Words: Jocelyn Doyle
Let’s be honest here. Christmas has a lot of perks attached, and having a socially-acceptable excuse to be the absolute epitome of gluttony is certainly one of them. Every house has its own foodie traditions, but it’s safe to say that a lot of Irish houses play home to fancy cheeseboards at this time of year.
There are hundreds, if not thousands of amazing cheeses out there in the world, just dying to be sampled and savoured. It’s Christmas though, and there’s no better time to stay close to home. With this in mind, we’ve put together some suggestions for a selection of Irish cheeses, perfect for nibbling on late into the evening when you’re too full from dinner to move, but – inexplicably – you still have room for cheese.
There are a few things to consider when you’re designing your perfect cheeseboard. What you’re going for is a reasonably varied selection to keep it interesting, including a few different types of milk (cow, sheep, goat or buffalo) as well as different textures, ranging from hard and crumbly right up to soft and oozy. There’s no better place in town to shop for cheese than Sheridans Cheesemongers, although you’ll also find some good stuff in Fallon & Byrne or Listons of Camden Street.
Here’s a set of rough guidelines as to what you might like to include, although the end result is of course up to you: once you’ve read the rules, feel free to break any and all of them. It is your Christmas cheeseboard, after all.
- Let’s start with a hard cheese, a well-aged beauty with a crumbly texture and crunchy, crystallised salt crystals. For this, you really won’t do better than a decent slab of Coolea Extra Mature; the older this cheese gets, the better it tastes, with salty crystals that’ll make your mouth water like crazy, and deep toffee flavours that last forever. A good artisan Irish cheddar is a predictable but classic choice, and Mount Callan with its buttery notes is ideal. Sliabh na mBán is an organic Irish cheddar from The Little Milk Company: newly launched in May this year, it’s an apt addition to any 2013 cheeseboard. Opt for the mature (aged 9-14 months) or the vintage (14 months up) varieties, as both are made from Irish raw milk and aged to perfection. You might also consider Beal Organic or Coolattin Cheddar, both excellent Irish products.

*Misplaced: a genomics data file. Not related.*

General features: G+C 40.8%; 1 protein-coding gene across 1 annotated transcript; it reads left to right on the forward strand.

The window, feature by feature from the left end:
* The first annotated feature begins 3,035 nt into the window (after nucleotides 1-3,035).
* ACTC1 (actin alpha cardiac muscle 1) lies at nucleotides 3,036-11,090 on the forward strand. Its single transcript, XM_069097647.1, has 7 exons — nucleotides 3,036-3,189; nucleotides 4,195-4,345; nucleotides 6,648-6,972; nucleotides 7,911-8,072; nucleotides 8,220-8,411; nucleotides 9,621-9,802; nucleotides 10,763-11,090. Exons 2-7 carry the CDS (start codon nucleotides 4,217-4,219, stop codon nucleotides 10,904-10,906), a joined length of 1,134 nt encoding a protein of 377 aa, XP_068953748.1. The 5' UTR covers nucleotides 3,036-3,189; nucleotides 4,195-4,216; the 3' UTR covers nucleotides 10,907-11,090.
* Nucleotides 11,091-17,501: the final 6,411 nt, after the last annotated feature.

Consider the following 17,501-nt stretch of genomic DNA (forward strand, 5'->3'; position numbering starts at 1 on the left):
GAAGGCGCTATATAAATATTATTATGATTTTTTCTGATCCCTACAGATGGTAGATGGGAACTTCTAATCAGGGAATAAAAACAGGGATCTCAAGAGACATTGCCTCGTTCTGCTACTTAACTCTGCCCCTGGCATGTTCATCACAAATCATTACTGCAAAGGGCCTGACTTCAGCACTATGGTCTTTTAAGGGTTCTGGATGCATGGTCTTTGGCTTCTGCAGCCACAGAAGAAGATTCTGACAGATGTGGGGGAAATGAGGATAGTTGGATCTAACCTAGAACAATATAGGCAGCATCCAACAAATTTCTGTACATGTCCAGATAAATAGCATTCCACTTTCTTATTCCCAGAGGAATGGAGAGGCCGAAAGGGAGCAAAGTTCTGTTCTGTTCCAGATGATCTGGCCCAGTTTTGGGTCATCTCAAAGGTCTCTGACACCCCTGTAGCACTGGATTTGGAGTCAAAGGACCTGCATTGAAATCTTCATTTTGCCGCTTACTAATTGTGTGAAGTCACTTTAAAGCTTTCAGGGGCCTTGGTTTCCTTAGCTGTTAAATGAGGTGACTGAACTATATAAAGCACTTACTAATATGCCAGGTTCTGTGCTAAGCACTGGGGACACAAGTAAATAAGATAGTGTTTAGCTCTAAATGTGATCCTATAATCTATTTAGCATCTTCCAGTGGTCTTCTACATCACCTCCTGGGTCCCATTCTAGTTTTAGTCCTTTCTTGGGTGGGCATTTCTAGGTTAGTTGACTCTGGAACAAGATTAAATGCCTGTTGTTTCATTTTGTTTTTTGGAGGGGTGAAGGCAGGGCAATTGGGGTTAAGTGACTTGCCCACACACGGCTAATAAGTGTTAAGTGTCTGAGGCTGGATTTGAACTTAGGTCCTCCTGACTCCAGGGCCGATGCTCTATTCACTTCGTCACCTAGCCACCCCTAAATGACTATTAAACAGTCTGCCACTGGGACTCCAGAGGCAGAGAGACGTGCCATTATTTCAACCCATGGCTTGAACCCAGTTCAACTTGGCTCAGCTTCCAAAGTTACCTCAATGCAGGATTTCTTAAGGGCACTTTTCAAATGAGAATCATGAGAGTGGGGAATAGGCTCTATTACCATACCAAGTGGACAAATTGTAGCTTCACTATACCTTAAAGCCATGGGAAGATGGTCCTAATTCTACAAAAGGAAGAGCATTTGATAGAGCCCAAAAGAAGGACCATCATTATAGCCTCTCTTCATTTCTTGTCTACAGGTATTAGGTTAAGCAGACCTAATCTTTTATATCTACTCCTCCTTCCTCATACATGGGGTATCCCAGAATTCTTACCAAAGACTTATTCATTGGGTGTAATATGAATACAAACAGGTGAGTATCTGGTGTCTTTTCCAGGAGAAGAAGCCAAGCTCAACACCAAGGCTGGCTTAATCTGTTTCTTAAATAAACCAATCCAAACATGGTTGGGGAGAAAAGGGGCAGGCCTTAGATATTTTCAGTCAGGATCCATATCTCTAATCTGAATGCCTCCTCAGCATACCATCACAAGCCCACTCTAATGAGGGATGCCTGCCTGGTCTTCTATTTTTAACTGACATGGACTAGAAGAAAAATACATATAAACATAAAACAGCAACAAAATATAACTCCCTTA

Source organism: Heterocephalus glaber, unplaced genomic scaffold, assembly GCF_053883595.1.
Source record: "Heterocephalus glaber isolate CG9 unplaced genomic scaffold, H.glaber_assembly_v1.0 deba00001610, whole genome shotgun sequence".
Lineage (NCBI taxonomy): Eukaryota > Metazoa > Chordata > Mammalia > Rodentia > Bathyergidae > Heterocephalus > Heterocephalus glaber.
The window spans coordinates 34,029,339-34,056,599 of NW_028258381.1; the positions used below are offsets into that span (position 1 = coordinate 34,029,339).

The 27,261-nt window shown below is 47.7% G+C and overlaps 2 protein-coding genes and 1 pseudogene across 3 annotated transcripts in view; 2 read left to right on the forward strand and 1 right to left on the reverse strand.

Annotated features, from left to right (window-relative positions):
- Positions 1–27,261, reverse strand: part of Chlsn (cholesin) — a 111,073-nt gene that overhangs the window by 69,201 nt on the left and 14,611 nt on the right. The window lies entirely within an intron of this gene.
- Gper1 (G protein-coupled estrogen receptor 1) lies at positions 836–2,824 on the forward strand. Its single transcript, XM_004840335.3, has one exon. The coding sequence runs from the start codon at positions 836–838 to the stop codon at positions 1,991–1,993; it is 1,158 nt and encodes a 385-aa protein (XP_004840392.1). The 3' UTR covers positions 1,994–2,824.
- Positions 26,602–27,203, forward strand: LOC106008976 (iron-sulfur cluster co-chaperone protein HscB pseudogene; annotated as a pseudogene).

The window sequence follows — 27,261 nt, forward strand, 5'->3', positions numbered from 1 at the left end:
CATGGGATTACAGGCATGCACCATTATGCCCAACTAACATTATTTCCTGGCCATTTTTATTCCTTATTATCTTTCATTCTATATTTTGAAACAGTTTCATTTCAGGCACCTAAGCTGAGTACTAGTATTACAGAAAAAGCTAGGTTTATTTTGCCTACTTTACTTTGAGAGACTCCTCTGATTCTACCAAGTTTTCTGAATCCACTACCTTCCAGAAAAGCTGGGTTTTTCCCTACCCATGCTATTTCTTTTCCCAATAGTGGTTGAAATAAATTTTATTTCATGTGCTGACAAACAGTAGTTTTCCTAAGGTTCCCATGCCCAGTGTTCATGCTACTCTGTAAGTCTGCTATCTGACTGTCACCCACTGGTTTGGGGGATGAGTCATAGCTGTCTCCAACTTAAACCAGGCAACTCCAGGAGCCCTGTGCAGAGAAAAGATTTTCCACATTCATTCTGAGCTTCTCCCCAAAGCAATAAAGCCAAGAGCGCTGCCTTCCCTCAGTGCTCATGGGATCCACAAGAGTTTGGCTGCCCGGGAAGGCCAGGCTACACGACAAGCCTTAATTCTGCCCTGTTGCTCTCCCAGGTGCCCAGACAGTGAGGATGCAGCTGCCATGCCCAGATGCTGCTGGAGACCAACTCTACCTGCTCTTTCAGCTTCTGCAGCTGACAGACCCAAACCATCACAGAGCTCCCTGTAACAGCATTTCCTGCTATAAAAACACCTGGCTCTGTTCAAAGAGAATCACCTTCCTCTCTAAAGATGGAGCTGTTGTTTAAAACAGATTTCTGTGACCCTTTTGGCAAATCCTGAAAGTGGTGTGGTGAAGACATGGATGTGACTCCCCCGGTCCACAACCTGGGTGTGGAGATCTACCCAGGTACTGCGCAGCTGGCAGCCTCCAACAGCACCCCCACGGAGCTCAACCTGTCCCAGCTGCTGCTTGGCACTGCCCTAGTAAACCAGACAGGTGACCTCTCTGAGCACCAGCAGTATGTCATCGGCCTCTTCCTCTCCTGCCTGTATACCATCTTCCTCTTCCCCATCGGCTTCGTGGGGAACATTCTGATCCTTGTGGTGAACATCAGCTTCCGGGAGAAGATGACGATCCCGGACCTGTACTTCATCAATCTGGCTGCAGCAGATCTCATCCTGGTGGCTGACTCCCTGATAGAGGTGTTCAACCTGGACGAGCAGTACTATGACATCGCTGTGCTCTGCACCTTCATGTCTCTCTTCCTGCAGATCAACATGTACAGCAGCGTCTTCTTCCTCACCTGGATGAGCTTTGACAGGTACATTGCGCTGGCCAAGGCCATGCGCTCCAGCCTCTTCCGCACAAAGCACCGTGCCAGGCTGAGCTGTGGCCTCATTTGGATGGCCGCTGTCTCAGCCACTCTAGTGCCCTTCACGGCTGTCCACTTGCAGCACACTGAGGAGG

- Now you want a soft one to complement that, something creamy and ripe, maybe like the mild Wicklow Baun. If you want something a little stronger, Cooleeney is a fantastic Irish alternative to the usual Camemberts and Bries, with deep, earthy mushroom scents lingering under fresh cream and butter. Cooleeney’s Breda Maher also makes a wonderful bloomy rind goats’ cheese called Gortnamona, a Camembert-style effort with a pale, soft paste, as well as the golden and runny-when-ripe Tipperary Brie.
- At this stage, you might add in a semi-soft cheese to balance things out. A decent goats’ log would be a great call: try St. Tola, an impressive organic goats’ cheese in which you can taste the salty sea air of the blustery west coast where Siobhán Ní Ghairbhith’s goats are pastured. You could also have a look at Gubbeen, Durrus, Ardrahan or the classic Milleens, the trailblazer for all modern Irish farmhouse cheeses. Milleens is a beautiful creamy cheese with earthy, farmyard undertones.
- It’s time to choose a blue cheese. The delicious Crozier Blue is an interesting alternative to our famous Cashel Blue; produced by the same family, it uses sheeps’ milk rather than cows’ for a sweetly pungent flavour. John Hempenstall’s Wicklow Blue is soft and intensely creamy while, for the more adventurous, the buttery Bellingham Blue packs a deep, pungent blue punch.